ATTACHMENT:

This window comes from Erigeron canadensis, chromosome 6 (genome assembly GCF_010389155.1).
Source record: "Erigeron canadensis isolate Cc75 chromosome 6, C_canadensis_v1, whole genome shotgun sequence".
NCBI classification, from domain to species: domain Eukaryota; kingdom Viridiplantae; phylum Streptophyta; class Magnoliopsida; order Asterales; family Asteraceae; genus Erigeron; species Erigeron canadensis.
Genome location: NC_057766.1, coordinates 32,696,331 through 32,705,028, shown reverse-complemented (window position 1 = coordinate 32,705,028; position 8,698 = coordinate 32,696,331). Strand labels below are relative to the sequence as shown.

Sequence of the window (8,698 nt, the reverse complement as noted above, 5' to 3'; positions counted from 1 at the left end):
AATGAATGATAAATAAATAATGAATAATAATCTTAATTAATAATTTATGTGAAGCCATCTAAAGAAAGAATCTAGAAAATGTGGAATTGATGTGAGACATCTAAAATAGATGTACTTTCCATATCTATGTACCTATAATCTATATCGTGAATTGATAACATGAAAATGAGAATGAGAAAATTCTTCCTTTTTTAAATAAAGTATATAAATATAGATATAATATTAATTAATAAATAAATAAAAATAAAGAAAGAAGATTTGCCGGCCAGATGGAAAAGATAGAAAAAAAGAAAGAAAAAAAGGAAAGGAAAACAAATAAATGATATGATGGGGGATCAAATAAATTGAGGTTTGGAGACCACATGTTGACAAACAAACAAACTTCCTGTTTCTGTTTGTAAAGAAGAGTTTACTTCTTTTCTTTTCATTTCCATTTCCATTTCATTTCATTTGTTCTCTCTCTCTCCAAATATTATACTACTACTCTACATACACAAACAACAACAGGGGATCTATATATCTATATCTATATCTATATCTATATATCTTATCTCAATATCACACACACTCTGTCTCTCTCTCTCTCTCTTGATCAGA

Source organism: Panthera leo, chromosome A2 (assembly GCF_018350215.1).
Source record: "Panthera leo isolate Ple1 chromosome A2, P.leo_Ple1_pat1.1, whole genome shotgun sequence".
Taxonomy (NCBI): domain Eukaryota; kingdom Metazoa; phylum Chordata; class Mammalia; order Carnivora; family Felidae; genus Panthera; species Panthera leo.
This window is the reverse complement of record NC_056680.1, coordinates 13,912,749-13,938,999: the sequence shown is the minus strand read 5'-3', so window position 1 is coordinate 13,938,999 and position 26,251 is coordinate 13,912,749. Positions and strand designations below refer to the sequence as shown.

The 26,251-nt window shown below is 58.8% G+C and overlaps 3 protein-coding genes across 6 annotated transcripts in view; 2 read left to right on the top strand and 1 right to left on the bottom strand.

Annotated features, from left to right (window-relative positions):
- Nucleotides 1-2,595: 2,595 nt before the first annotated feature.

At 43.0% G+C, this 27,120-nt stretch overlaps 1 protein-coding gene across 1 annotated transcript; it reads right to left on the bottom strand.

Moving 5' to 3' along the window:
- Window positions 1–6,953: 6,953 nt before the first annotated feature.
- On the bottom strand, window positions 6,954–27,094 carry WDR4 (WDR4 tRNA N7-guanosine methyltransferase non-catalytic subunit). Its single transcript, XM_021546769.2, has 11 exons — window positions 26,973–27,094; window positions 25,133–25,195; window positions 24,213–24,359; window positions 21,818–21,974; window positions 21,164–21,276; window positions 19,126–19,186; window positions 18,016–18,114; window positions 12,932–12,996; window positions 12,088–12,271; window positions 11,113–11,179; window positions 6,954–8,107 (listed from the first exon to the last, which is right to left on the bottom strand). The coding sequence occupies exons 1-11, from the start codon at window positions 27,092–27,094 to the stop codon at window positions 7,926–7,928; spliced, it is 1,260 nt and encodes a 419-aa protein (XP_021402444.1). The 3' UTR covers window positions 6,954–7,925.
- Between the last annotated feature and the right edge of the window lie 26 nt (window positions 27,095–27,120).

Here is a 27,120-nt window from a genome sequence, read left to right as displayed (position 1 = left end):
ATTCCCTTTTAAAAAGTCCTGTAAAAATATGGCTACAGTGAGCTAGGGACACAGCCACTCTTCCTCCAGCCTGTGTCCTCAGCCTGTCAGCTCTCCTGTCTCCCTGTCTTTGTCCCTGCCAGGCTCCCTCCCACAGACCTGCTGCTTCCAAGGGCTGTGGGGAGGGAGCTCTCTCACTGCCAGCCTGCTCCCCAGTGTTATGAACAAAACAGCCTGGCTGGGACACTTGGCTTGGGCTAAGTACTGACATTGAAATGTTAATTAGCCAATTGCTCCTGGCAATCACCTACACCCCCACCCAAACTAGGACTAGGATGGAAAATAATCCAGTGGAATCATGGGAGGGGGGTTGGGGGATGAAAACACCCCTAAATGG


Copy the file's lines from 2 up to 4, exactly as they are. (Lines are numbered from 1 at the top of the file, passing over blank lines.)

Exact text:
Source record: "Erigeron canadensis isolate Cc75 chromosome 6, C_canadensis_v1, whole genome shotgun sequence".
NCBI classification, from domain to species: domain Eukaryota; kingdom Viridiplantae; phylum Streptophyta; class Magnoliopsida; order Asterales; family Asteraceae; genus Erigeron; species Erigeron canadensis.
Genome location: NC_057766.1, coordinates 32,696,331 through 32,705,028, shown reverse-complemented (window position 1 = coordinate 32,705,028; position 8,698 = coordinate 32,696,331). Strand labels below are relative to the sequence as shown.